Even tamed from its harder-edged decades, Third's still got its own rich, particular presence, and the aging expressway's still formidable. Ever-cautious, I race across its lanes, but if the light's against me mid-way, I have to admit I don't much mind. I like the expressway's dank median, sometimes so much that I'll miss the white light and have to wait all over again. Look about: a bevy of trucks, an exterminator's van worked over in technicolor, a windscreen memorial to a lost driver. Look up: the girders do have a certain beauty, and the shade of green paint that coats them looks like oxidized copper. Still, I can't believe they're capable of holding up the traffic overhead. How does this hulk of iron & cement stay standing? By all objective standards I should hate the expressway, but that's not entirely the case. Against my better judgement it draws me in.
Much of the history of this area is well documented - its colonization, its Scandinavian heritage, its waterfront heyday, and the waves of colonists and immigrants - from Dutch through to Mexican & Central American - who have made this piece of Lenapehoking their home. But some of its history is vague in aspect. The first Dutch house in Brooklyn was sited where exactly? A nineteenth century streetcar stable partially survives a Moses demolition blitz, but fades into anonymity. Photographs record the demolition as it happens, but what of the photographer himself, who remains something of a cipher? We'll look at a short stretch of the avenue, between Prospect and 38th, and observe its passage through time. We'll see it through the shadows and the girders of expressway, and we'll walk with Whitman - "one of the few artists who could see past the infrastructure to the souls it carried" - for inspiration.
"When Commissioner Moses finds the surface of the earth too congested for one of his parkways, he lifts the road into the air and continues it on its way."-November 1, 1941, New York Times
At the opening ceremony for the Gowanus Parkway, the Times, effusive with praise, cast Moses as an Olympian, and in the process of planning and executing his parkway vision he certainly showed a Greek god's indifference to mere mortals. Residents along the parkway's southern path pleaded for an alternate path, taking it along Second Avenue instead, away from the commercial hub of Third, but Moses had little sympathy. He declared the area around Third "a slum," and suggested that using the existing structure of the elevated train line below 38th would be a money saver. For Third Avenue residents north of 38th there was no elevated line; the Fifth Avenue El traveled down Fifth from Flatbush, before it swung over to Third at 38th. In The Power Broker, Robert Caro's brilliant biography of Moses, Caro describes the effect the Parkway had on the Sunset Park community, but he pays less attention to the northern section of the Parkway route, and concentrates instead on the area from 38th to 63rd, defined as Sunset Park. The issue of neighborhood names arises here. The date by which Sunset Park (below 36th or 38th) became a neighborhood name & not just a park is hard to call, though some sources have cited it as the 1950's or '60's. By most accounts though, the area above 38th was still South Brooklyn in 1940. And before it was South Brooklyn, it was Gowanus. Today the stretch above 38th is one of those moniker no-man's-lands. Is it South Brooklyn (outdated by now?), Sunset Park, or the newer Greenwood Heights? Today the Sunset Park border begins anywhere from 16th south. (Perhaps the Parkway & the Prospect Expressway markers were influential here.) Neighborhood names, it seems, are fiercely guarded, and today they fall victim to realtor appropriation & hyperbole, and the backlash to same. They depend on standpoint - age, ethnicity, political persuasion, economic interest. Where you live though, is largely a consequence of when you arrived on the scene.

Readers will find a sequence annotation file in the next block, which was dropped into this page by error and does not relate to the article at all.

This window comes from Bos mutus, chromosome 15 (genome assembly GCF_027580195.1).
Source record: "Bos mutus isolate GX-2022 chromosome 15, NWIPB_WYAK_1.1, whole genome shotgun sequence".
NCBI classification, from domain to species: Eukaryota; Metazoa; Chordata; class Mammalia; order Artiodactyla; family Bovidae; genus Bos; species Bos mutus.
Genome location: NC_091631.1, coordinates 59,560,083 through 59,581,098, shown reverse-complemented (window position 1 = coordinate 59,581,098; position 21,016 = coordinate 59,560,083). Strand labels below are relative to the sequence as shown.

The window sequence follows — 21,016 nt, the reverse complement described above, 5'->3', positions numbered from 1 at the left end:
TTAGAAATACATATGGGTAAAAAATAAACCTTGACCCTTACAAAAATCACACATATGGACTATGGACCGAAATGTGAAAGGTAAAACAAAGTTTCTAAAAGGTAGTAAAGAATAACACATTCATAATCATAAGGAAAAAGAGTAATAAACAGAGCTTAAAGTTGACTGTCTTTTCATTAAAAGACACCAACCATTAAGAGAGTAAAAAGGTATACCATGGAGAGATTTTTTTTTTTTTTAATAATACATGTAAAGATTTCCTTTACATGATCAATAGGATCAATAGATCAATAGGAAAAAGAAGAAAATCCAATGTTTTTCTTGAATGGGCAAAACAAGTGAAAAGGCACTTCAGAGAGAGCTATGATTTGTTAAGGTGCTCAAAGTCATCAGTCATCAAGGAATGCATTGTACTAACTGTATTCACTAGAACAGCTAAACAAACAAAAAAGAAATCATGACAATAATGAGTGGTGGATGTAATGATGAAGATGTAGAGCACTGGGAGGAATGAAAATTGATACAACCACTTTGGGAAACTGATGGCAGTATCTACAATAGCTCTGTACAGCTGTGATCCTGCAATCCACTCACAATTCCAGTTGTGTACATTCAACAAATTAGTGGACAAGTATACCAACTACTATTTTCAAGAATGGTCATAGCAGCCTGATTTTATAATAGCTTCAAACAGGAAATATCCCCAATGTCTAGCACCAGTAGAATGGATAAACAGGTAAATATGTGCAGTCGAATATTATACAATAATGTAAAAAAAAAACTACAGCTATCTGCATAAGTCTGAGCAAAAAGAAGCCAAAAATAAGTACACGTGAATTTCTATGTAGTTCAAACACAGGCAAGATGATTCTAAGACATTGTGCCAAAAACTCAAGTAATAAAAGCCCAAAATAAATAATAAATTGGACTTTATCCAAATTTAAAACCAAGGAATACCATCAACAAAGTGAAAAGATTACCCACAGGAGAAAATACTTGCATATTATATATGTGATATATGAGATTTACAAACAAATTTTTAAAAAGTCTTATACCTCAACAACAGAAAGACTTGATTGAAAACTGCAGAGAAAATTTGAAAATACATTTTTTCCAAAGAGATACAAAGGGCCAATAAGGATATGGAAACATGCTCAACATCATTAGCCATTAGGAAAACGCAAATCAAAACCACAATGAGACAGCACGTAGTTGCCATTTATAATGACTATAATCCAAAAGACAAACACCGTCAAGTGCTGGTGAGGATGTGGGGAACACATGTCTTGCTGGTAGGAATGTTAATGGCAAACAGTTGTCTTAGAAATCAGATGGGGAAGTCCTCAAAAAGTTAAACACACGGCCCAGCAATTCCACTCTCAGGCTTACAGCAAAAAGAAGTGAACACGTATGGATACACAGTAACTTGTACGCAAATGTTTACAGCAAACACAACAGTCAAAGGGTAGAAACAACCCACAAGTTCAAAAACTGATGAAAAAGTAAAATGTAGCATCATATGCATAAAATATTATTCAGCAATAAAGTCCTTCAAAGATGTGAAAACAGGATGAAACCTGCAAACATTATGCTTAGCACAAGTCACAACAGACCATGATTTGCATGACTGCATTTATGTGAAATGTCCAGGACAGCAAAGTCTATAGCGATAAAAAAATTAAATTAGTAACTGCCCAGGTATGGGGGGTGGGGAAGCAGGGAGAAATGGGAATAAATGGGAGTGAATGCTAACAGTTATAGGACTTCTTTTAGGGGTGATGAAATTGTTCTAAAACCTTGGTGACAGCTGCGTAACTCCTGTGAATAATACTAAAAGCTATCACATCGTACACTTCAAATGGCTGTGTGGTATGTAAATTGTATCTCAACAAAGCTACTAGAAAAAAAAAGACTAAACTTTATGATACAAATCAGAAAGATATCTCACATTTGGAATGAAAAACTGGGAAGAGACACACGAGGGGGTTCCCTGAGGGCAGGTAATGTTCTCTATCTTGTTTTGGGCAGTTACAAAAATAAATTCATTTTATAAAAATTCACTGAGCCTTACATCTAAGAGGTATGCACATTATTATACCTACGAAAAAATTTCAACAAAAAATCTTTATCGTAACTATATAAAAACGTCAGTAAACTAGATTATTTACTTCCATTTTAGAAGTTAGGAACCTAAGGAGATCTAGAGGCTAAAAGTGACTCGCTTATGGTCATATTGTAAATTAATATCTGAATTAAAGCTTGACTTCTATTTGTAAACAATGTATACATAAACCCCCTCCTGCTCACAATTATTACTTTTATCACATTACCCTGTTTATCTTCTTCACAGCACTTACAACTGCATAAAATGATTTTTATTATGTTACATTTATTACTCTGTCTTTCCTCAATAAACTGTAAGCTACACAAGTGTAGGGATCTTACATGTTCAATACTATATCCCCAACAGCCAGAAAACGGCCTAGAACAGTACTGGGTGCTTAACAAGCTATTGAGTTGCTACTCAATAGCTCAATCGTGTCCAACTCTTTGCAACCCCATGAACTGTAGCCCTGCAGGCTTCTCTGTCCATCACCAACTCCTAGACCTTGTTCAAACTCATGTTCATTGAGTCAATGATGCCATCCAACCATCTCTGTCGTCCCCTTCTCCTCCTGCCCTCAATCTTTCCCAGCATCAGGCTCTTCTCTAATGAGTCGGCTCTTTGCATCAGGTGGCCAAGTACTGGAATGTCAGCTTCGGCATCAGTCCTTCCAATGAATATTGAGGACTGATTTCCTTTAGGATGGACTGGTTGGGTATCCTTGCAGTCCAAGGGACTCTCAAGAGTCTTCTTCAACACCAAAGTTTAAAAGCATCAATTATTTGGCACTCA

The Sunset Park Caro focused on in The Power Broker suffered more than its South Brooklyn neighbors when the Parkway was built, in that the parkway divided a substantial residential community, west of Third Avenue, from the rest of Sunset Park, but all along the avenue's path the effects were catastrophic. Extensive demolition took place around Hamilton Avenue, the northern point of the Parkway, and all along the east side of Third a more than one hundred foot slice of buildings was demolished. Over 1,300 families were displaced.
And through that shadow, down on the ten-lane surface road beneath the parkway, rumbles (from before dawn until after dark after the opening of the Brooklyn Battery Tunnel flooded the area with freight traffic) regiments, brigades, divisions of huge tractor-trailer trucks, engines gunning and backfiring, horns blasting, brakes screeching, so that a tape recording of Third Avenue at midday could have been used as the soundtrack for a movie or of a George Patton tank column. And from above, from the parkway itself, came the continual surging, dull, surf-like roar, punctuated, of course, by more backfires and blasts and screeches, of the cars passing overhead. Once Third Avenue had been friendly. Now it was frightening.